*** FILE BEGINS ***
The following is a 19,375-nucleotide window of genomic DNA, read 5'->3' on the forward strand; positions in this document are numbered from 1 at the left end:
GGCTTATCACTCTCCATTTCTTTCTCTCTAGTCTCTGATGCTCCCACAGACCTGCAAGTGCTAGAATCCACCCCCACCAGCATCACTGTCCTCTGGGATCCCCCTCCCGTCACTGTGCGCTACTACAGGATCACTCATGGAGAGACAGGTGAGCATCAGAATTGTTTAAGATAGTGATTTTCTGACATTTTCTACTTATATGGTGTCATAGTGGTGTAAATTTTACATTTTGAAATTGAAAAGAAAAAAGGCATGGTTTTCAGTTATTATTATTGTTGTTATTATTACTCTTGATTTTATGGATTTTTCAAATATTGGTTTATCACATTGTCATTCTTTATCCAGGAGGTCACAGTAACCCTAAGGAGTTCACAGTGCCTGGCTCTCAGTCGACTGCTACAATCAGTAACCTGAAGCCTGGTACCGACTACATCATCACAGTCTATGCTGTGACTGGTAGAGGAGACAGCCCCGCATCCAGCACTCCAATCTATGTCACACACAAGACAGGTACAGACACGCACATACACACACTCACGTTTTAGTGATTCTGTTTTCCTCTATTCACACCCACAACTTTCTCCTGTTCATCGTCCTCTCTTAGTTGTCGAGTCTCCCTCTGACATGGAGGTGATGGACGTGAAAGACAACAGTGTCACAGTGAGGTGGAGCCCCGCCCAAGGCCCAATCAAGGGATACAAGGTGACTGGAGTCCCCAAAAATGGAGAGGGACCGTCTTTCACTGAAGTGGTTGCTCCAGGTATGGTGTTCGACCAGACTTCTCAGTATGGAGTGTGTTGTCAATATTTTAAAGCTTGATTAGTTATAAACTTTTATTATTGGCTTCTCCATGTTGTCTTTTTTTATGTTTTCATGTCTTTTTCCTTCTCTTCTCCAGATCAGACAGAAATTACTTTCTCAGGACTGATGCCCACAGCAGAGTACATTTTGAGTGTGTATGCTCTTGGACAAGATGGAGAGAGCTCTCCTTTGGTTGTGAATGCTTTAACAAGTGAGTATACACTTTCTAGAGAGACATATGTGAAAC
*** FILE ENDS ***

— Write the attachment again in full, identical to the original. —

The following is a 19,375-nucleotide window of genomic DNA, read 5'->3' on the forward strand; positions in this document are numbered from 1 at the left end:
GGCTTATCACTCTCCATTTCTTTCTCTCTAGTCTCTGATGCTCCCACAGACCTGCAAGTGCTAGAATCCACCCCCACCAGCATCACTGTCCTCTGGGATCCCCCTCCCGTCACTGTGCGCTACTACAGGATCACTCATGGAGAGACAGGTGAGCATCAGAATTGTTTAAGATAGTGATTTTCTGACATTTTCTACTTATATGGTGTCATAGTGGTGTAAATTTTACATTTTGAAATTGAAAAGAAAAAAGGCATGGTTTTCAGTTATTATTATTGTTGTTATTATTACTCTTGATTTTATGGATTTTTCAAATATTGGTTTATCACATTGTCATTCTTTATCCAGGAGGTCACAGTAACCCTAAGGAGTTCACAGTGCCTGGCTCTCAGTCGACTGCTACAATCAGTAACCTGAAGCCTGGTACCGACTACATCATCACAGTCTATGCTGTGACTGGTAGAGGAGACAGCCCCGCATCCAGCACTCCAATCTATGTCACACACAAGACAGGTACAGACACGCACATACACACACTCACGTTTTAGTGATTCTGTTTTCCTCTATTCACACCCACAACTTTCTCCTGTTCATCGTCCTCTCTTAGTTGTCGAGTCTCCCTCTGACATGGAGGTGATGGACGTGAAAGACAACAGTGTCACAGTGAGGTGGAGCCCCGCCCAAGGCCCAATCAAGGGATACAAGGTGACTGGAGTCCCCAAAAATGGAGAGGGACCGTCTTTCACTGAAGTGGTTGCTCCAGGTATGGTGTTCGACCAGACTTCTCAGTATGGAGTGTGTTGTCAATATTTTAAAGCTTGATTAGTTATAAACTTTTATTATTGGCTTCTCCATGTTGTCTTTTTTTATGTTTTCATGTCTTTTTCCTTCTCTTCTCCAGATCAGACAGAAATTACTTTCTCAGGACTGATGCCCACAGCAGAGTACATTTTGAGTGTGTATGCTCTTGGACAAGATGGAGAGAGCTCTCCTTTGGTTGTGAATGCTTTAACAAGTGAGTATACACTTTCTAGAGAGACATATGTGAAAC